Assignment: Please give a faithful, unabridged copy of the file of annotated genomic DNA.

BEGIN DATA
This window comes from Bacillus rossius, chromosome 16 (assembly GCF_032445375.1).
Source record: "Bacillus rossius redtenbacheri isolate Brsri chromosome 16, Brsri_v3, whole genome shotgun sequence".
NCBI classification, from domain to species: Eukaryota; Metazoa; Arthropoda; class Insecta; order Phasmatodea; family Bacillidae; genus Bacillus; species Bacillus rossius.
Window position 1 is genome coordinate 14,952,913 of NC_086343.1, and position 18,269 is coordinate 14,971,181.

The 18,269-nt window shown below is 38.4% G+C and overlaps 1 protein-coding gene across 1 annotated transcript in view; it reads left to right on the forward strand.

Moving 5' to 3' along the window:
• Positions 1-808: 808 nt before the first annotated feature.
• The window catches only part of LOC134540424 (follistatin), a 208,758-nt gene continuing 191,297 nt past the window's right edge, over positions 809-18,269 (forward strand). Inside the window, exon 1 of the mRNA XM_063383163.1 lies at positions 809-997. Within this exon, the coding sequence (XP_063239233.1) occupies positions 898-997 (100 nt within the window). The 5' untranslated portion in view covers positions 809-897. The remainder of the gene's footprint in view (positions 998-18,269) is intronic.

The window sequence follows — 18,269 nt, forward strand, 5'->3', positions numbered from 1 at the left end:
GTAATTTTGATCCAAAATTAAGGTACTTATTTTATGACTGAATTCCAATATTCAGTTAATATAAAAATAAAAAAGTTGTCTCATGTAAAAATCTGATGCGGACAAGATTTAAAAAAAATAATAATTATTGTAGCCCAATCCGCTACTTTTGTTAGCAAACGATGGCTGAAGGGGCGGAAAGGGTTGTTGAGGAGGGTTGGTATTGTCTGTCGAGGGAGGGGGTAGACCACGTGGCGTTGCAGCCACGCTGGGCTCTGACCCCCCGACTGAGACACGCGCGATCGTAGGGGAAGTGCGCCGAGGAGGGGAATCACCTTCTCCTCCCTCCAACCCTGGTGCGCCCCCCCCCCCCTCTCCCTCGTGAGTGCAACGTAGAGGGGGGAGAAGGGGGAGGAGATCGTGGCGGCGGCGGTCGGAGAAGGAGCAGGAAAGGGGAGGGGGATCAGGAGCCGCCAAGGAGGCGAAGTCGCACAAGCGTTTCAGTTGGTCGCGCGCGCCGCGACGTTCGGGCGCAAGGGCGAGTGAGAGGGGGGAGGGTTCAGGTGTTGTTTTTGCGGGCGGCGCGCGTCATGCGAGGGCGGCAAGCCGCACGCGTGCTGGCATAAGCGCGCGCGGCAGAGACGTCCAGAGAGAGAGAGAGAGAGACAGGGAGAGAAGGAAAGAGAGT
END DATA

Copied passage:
This window comes from Bacillus rossius, chromosome 16 (assembly GCF_032445375.1).
Source record: "Bacillus rossius redtenbacheri isolate Brsri chromosome 16, Brsri_v3, whole genome shotgun sequence".
NCBI classification, from domain to species: Eukaryota; Metazoa; Arthropoda; class Insecta; order Phasmatodea; family Bacillidae; genus Bacillus; species Bacillus rossius.
Window position 1 is genome coordinate 14,952,913 of NC_086343.1, and position 18,269 is coordinate 14,971,181.

The 18,269-nt window shown below is 38.4% G+C and overlaps 1 protein-coding gene across 1 annotated transcript in view; it reads left to right on the forward strand.

Moving 5' to 3' along the window:
• Positions 1-808: 808 nt before the first annotated feature.
• The window catches only part of LOC134540424 (follistatin), a 208,758-nt gene continuing 191,297 nt past the window's right edge, over positions 809-18,269 (forward strand). Inside the window, exon 1 of the mRNA XM_063383163.1 lies at positions 809-997. Within this exon, the coding sequence (XP_063239233.1) occupies positions 898-997 (100 nt within the window). The 5' untranslated portion in view covers positions 809-897. The remainder of the gene's footprint in view (positions 998-18,269) is intronic.

The window sequence follows — 18,269 nt, forward strand, 5'->3', positions numbered from 1 at the left end:
GTAATTTTGATCCAAAATTAAGGTACTTATTTTATGACTGAATTCCAATATTCAGTTAATATAAAAATAAAAAAGTTGTCTCATGTAAAAATCTGATGCGGACAAGATTTAAAAAAAATAATAATTATTGTAGCCCAATCCGCTACTTTTGTTAGCAAACGATGGCTGAAGGGGCGGAAAGGGTTGTTGAGGAGGGTTGGTATTGTCTGTCGAGGGAGGGGGTAGACCACGTGGCGTTGCAGCCACGCTGGGCTCTGACCCCCCGACTGAGACACGCGCGATCGTAGGGGAAGTGCGCCGAGGAGGGGAATCACCTTCTCCTCCCTCCAACCCTGGTGCGCCCCCCCCCCCCTCTCCCTCGTGAGTGCAACGTAGAGGGGGGAGAAGGGGGAGGAGATCGTGGCGGCGGCGGTCGGAGAAGGAGCAGGAAAGGGGAGGGGGATCAGGAGCCGCCAAGGAGGCGAAGTCGCACAAGCGTTTCAGTTGGTCGCGCGCGCCGCGACGTTCGGGCGCAAGGGCGAGTGAGAGGGGGGAGGGTTCAGGTGTTGTTTTTGCGGGCGGCGCGCGTCATGCGAGGGCGGCAAGCCGCACGCGTGCTGGCATAAGCGCGCGCGGCAGAGACGTCCAGAGAGAGAGAGAGAGAGACAGGGAGAGAAGGAAAGAGAGT